Travel and social distancing restrictions have us all looking to explore close-to-home this summer, and there’s no better way to see British Columbia than camping. But if you thought it was hard to get a camping reservation in BC pre-pandemic, it’s even harder now.
Provincial park campgrounds are only open to BC residents this summer, but that hasn’t slowed down demand. Luckily, there are plenty of amazing campgrounds scattered throughout our province - you just have to know where to look!
If you’re looking to get away from it all in BC without having to wake up at 6am to make a reservation, try one of these incredible under-the-radar campgrounds.
Want more camping tips? Check out our list of 50 essential camping hacks to make your next trip one for the memory books.
Gulf Islands National Park Reserve
This collection of three campgrounds is a federal park, so it’s not part of the popular provincial reservation system. The McDonald site is just outside of Sidney on Vancouver Island. It’s adjacent to a highway, but it’s also close to the water and gives you easy access to Sidney, a quaint seaside town known for its bookstores.
The campground on Pender Island is a gem with only 17 sites and a disc-golf course, but it can fill up fast.
Instead, check out Sidney Spit. Because it’s only accessible by boat, sites are easy to find, and many are right on the water. Don’t have a boat? No problem - just catch the passenger ferry over from Sidney harbour. There are wheelbarrows on either side to help you carry your gear.
Strathcona Provincial Park
It’s a little funny to describe the oldest provincial park in BC as ‘under-the-radar’, but we’re putting it on our list because it often has availability. Strathcona is in the middle of Vancouver Island, and is known for its alpine lakes, rugged hikes, and backcountry camping - but most people don’t realize the park also has walk-in and car camping sites. The park’s backcountry reputation, plus its lack of family-friendly amenities like playgrounds, make it easier to land a reservation here.
Moyie Lake Provincial Park
If you’re within driving distance of the Kootenays, give Moyie Lake a try. This well-maintained and comfortable campground is equipped with showers, a playground, and a big beach that provides the only public access to the deep waters of Moyie Lake. It’s a big campground with 111 sites, and it’s far enough away from major cities and popular routes that sites are usually available. Bonus for families: it’s only a 30 minute drive to historic Fort Steele.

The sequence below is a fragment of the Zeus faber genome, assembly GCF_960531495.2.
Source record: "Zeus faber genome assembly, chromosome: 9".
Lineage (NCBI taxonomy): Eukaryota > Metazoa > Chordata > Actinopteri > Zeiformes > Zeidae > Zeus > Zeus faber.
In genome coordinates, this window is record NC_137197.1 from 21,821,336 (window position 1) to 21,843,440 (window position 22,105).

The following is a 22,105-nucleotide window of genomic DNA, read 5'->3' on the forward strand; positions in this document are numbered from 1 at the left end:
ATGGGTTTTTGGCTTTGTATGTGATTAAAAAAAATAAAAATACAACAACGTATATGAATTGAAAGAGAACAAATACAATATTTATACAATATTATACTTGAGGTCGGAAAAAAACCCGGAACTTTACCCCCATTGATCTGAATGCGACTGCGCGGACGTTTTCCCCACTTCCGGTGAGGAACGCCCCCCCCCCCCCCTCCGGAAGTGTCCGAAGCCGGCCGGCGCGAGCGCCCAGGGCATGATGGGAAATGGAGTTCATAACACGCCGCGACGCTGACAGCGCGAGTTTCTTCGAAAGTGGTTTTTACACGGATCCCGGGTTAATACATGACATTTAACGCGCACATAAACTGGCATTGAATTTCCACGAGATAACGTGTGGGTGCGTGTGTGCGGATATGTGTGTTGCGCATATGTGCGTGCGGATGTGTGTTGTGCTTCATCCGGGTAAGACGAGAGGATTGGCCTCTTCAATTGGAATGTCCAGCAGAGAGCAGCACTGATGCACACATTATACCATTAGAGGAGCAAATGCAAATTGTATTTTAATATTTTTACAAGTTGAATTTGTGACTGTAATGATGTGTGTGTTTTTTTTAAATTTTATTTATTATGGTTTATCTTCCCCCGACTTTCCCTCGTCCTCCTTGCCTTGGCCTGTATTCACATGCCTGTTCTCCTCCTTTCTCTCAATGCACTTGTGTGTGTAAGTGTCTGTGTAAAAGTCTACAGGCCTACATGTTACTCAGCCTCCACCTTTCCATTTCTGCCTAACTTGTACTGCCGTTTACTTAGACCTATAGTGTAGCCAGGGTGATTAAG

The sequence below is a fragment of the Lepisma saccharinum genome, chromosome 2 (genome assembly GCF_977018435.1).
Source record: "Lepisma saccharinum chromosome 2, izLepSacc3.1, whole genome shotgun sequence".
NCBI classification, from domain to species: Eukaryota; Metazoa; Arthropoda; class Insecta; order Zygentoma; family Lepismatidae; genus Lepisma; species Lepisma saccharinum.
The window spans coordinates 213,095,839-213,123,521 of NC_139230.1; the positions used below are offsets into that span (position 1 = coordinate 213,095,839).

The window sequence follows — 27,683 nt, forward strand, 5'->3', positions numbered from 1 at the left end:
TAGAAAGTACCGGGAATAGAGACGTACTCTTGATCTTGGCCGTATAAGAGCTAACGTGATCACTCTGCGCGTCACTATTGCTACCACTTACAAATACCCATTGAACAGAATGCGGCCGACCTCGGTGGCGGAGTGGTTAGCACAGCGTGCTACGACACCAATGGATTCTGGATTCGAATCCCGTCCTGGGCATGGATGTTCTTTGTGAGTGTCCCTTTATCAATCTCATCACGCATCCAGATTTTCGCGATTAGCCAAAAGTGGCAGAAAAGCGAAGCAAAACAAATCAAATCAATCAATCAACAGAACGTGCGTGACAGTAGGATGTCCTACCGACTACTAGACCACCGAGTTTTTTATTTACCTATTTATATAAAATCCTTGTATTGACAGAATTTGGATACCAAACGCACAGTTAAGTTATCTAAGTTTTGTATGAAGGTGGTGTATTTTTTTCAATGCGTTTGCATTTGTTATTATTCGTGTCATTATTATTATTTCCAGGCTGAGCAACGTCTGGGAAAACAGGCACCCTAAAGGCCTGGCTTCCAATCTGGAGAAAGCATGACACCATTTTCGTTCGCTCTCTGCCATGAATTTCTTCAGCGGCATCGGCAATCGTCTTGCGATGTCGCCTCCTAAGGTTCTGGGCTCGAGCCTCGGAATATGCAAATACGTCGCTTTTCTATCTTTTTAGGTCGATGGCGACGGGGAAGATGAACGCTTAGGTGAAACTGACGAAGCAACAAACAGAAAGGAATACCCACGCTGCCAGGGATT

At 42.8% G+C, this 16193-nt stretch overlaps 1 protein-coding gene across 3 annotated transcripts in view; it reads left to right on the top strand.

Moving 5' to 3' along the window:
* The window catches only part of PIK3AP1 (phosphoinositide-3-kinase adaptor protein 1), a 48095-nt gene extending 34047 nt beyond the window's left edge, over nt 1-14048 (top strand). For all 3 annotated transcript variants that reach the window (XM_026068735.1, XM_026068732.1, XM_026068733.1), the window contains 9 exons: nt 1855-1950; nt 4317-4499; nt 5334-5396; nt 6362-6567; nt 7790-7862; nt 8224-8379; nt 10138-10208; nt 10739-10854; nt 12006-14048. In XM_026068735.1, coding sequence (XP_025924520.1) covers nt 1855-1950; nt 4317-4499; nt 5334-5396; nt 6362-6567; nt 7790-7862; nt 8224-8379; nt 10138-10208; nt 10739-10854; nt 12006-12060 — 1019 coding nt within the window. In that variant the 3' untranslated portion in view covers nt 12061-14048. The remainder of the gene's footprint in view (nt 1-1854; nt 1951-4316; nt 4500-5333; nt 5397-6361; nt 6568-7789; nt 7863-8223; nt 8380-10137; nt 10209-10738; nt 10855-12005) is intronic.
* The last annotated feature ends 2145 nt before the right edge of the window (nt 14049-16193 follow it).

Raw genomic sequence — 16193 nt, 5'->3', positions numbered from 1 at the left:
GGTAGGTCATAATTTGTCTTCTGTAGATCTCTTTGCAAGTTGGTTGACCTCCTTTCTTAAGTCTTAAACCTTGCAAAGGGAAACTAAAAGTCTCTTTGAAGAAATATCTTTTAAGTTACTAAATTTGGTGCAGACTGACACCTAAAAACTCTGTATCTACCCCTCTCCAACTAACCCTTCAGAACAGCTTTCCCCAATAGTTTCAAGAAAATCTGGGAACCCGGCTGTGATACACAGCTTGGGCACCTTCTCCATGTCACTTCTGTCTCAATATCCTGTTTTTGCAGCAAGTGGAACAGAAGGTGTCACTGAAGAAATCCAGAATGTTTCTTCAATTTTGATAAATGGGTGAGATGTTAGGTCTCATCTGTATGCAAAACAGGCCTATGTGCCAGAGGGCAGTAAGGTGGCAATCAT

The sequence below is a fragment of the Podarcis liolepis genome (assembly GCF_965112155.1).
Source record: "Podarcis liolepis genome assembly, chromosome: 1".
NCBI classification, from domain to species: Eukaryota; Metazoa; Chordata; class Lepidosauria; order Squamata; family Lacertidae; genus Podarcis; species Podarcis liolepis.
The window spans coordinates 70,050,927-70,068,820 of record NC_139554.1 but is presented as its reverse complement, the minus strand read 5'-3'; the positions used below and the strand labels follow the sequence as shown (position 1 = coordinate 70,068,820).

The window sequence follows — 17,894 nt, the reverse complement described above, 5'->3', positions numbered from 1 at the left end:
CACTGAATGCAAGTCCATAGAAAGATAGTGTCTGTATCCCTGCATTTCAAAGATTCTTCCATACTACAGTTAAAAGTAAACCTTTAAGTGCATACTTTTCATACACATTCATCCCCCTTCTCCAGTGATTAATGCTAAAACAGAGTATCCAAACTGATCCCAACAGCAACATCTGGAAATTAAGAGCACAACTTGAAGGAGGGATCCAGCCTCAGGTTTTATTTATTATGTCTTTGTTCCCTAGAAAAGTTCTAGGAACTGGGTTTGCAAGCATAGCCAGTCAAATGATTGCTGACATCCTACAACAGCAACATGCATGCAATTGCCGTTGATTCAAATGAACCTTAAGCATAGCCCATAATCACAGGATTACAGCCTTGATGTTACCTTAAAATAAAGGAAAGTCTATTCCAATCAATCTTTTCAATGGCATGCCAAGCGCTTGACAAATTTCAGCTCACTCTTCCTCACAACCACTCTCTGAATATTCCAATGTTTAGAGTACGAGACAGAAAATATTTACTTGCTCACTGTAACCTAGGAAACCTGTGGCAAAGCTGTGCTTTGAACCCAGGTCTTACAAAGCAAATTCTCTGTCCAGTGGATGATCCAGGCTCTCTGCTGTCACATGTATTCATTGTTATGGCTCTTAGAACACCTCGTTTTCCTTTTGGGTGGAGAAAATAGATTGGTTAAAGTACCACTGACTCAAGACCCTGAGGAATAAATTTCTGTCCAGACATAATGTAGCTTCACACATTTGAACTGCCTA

Kinaskan Lake Provincial Park
Considering a road trip north? This entirely first-come-first-served campground has some of the best scenery in Northern BC. Located on the edge of Kinaskan Lake between the Skeena and Coast Mountain Ranges, you’ll find campsites with direct lake access and easy fishing for rainbow trout.
BC Recreation Sites and Trails
Okay, so this isn’t one campground but a whole bunch of campgrounds operated by BC Ministry of Forests, Lands, and Natural Resource Operations. We’re including it because there are hundreds of under-the-radar campsites listed on its interactive map. These are rustic sites with basic facilities and most don’t take reservations - but if all the provincial park campgrounds near you are booked up, they’re definitely worth checking out for a weekend (or more) in our province’s wildest places.
Feed the Good
Wherever you go this summer, don't forget to bring your favourite camping snacks! Rumble Supershake is portable, natural nutrition that's shelf-stable, so you can keep it in your car or backpack. For your next camping trip, try Rumble Coffee Bean - a super delicious, super nutritious breakfast with a kick of caffeine to fuel your adventures and #feedthegood.